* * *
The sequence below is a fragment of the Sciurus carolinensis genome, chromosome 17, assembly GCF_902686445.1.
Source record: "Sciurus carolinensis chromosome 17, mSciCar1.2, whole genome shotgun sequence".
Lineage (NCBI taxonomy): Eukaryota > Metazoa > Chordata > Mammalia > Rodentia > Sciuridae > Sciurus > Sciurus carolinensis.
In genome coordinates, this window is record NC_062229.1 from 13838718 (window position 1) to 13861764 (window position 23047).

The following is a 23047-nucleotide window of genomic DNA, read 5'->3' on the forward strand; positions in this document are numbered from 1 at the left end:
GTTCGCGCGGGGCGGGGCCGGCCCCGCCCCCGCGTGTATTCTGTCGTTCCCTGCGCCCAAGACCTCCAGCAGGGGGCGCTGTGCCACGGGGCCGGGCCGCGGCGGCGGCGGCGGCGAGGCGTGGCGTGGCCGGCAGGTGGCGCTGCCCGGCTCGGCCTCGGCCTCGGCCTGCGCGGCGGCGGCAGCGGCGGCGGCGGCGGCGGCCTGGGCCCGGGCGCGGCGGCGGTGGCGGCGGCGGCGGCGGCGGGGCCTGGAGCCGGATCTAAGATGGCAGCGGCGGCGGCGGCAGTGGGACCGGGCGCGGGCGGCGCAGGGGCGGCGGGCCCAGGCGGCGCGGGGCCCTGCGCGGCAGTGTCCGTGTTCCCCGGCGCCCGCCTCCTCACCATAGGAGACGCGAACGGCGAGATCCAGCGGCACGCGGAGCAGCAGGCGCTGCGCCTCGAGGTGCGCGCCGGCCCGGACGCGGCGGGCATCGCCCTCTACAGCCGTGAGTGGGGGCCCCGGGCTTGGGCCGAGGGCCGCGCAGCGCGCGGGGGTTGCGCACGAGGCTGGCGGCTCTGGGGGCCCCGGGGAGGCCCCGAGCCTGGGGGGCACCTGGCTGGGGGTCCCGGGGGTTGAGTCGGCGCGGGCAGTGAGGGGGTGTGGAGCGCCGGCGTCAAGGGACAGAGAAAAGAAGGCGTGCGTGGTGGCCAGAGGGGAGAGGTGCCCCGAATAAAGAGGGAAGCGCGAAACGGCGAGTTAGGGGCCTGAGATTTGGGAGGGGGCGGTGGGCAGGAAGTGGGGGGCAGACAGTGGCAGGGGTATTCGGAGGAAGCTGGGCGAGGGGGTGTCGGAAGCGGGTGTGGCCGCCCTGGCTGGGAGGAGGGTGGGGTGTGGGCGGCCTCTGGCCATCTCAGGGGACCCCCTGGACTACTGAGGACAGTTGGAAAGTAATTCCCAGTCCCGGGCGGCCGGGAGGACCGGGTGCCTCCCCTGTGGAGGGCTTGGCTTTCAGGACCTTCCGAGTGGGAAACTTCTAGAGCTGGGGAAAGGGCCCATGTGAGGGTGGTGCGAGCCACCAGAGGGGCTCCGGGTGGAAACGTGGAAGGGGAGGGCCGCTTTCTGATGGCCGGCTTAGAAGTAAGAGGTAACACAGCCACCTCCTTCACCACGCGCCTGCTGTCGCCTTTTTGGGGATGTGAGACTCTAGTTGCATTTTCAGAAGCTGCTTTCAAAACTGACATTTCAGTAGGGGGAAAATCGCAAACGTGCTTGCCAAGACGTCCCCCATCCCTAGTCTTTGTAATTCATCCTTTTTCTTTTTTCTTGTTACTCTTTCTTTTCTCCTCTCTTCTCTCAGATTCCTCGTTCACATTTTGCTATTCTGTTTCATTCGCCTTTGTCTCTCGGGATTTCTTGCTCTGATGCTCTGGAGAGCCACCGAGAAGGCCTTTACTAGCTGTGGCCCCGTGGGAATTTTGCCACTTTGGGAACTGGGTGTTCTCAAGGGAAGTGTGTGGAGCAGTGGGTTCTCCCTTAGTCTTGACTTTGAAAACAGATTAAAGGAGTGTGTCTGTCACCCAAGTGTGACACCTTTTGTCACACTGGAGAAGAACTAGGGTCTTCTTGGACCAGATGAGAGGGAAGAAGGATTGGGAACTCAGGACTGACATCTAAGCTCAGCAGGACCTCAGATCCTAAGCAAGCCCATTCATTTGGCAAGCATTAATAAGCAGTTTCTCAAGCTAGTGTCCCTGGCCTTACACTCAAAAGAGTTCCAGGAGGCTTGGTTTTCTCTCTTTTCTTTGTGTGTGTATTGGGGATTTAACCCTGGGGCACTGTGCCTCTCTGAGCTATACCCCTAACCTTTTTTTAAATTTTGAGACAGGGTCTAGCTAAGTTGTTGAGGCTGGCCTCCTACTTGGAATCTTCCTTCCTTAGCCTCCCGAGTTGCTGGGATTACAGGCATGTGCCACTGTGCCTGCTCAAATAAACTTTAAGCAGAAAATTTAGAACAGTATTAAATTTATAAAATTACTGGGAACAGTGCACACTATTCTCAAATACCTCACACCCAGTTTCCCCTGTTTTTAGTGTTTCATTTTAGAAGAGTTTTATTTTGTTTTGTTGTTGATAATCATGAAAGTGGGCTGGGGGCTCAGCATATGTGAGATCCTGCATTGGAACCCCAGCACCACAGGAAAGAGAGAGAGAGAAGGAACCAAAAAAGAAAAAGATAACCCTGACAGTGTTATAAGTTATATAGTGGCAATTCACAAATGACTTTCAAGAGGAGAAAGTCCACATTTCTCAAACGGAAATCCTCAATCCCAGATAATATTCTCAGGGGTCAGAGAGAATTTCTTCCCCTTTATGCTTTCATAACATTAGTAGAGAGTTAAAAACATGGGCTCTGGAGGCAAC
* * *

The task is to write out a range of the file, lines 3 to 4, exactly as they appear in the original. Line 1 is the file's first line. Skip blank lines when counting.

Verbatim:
Lineage (NCBI taxonomy): Eukaryota > Metazoa > Chordata > Mammalia > Rodentia > Sciuridae > Sciurus > Sciurus carolinensis.
In genome coordinates, this window is record NC_062229.1 from 13838718 (window position 1) to 13861764 (window position 23047).